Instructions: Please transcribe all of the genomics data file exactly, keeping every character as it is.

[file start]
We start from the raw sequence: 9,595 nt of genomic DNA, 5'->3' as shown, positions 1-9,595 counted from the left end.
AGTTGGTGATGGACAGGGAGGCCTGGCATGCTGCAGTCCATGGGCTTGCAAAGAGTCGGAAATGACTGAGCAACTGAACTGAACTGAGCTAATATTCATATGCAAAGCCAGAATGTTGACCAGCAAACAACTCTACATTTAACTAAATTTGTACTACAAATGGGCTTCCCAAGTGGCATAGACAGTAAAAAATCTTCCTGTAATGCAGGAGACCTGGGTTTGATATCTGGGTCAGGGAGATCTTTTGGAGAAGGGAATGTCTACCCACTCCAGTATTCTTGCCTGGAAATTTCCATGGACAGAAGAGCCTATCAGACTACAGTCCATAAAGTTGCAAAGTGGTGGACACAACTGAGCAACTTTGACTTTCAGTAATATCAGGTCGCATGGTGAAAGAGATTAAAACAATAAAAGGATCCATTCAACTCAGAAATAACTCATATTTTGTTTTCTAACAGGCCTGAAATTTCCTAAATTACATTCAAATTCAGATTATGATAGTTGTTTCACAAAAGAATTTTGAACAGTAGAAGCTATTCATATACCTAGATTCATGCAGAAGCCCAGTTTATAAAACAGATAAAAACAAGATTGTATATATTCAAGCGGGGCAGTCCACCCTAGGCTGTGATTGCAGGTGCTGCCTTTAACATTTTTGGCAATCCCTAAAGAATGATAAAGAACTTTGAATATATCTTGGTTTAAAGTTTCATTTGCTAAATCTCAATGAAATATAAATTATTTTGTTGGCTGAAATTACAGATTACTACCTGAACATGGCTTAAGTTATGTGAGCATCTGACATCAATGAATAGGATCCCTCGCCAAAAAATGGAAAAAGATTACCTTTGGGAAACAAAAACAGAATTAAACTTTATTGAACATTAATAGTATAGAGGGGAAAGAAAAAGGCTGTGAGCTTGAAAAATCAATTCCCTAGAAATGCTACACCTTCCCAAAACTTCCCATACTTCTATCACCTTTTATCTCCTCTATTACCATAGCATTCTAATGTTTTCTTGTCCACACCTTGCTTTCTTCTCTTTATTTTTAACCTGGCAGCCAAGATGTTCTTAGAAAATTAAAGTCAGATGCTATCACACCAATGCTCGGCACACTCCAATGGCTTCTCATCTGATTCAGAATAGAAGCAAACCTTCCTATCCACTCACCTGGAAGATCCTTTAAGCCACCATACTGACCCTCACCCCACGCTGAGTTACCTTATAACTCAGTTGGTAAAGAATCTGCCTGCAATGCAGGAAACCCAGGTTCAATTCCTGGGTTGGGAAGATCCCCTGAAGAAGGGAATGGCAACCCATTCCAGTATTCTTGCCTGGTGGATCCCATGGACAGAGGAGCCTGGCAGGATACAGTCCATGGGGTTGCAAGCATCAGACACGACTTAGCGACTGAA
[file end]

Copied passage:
We start from the raw sequence: 9,595 nt of genomic DNA, 5'->3' as shown, positions 1-9,595 counted from the left end.
AGTTGGTGATGGACAGGGAGGCCTGGCATGCTGCAGTCCATGGGCTTGCAAAGAGTCGGAAATGACTGAGCAACTGAACTGAACTGAGCTAATATTCATATGCAAAGCCAGAATGTTGACCAGCAAACAACTCTACATTTAACTAAATTTGTACTACAAATGGGCTTCCCAAGTGGCATAGACAGTAAAAAATCTTCCTGTAATGCAGGAGACCTGGGTTTGATATCTGGGTCAGGGAGATCTTTTGGAGAAGGGAATGTCTACCCACTCCAGTATTCTTGCCTGGAAATTTCCATGGACAGAAGAGCCTATCAGACTACAGTCCATAAAGTTGCAAAGTGGTGGACACAACTGAGCAACTTTGACTTTCAGTAATATCAGGTCGCATGGTGAAAGAGATTAAAACAATAAAAGGATCCATTCAACTCAGAAATAACTCATATTTTGTTTTCTAACAGGCCTGAAATTTCCTAAATTACATTCAAATTCAGATTATGATAGTTGTTTCACAAAAGAATTTTGAACAGTAGAAGCTATTCATATACCTAGATTCATGCAGAAGCCCAGTTTATAAAACAGATAAAAACAAGATTGTATATATTCAAGCGGGGCAGTCCACCCTAGGCTGTGATTGCAGGTGCTGCCTTTAACATTTTTGGCAATCCCTAAAGAATGATAAAGAACTTTGAATATATCTTGGTTTAAAGTTTCATTTGCTAAATCTCAATGAAATATAAATTATTTTGTTGGCTGAAATTACAGATTACTACCTGAACATGGCTTAAGTTATGTGAGCATCTGACATCAATGAATAGGATCCCTCGCCAAAAAATGGAAAAAGATTACCTTTGGGAAACAAAAACAGAATTAAACTTTATTGAACATTAATAGTATAGAGGGGAAAGAAAAAGGCTGTGAGCTTGAAAAATCAATTCCCTAGAAATGCTACACCTTCCCAAAACTTCCCATACTTCTATCACCTTTTATCTCCTCTATTACCATAGCATTCTAATGTTTTCTTGTCCACACCTTGCTTTCTTCTCTTTATTTTTAACCTGGCAGCCAAGATGTTCTTAGAAAATTAAAGTCAGATGCTATCACACCAATGCTCGGCACACTCCAATGGCTTCTCATCTGATTCAGAATAGAAGCAAACCTTCCTATCCACTCACCTGGAAGATCCTTTAAGCCACCATACTGACCCTCACCCCACGCTGAGTTACCTTATAACTCAGTTGGTAAAGAATCTGCCTGCAATGCAGGAAACCCAGGTTCAATTCCTGGGTTGGGAAGATCCCCTGAAGAAGGGAATGGCAACCCATTCCAGTATTCTTGCCTGGTGGATCCCATGGACAGAGGAGCCTGGCAGGATACAGTCCATGGGGTTGCAAGCATCAGACACGACTTAGCGACTGAA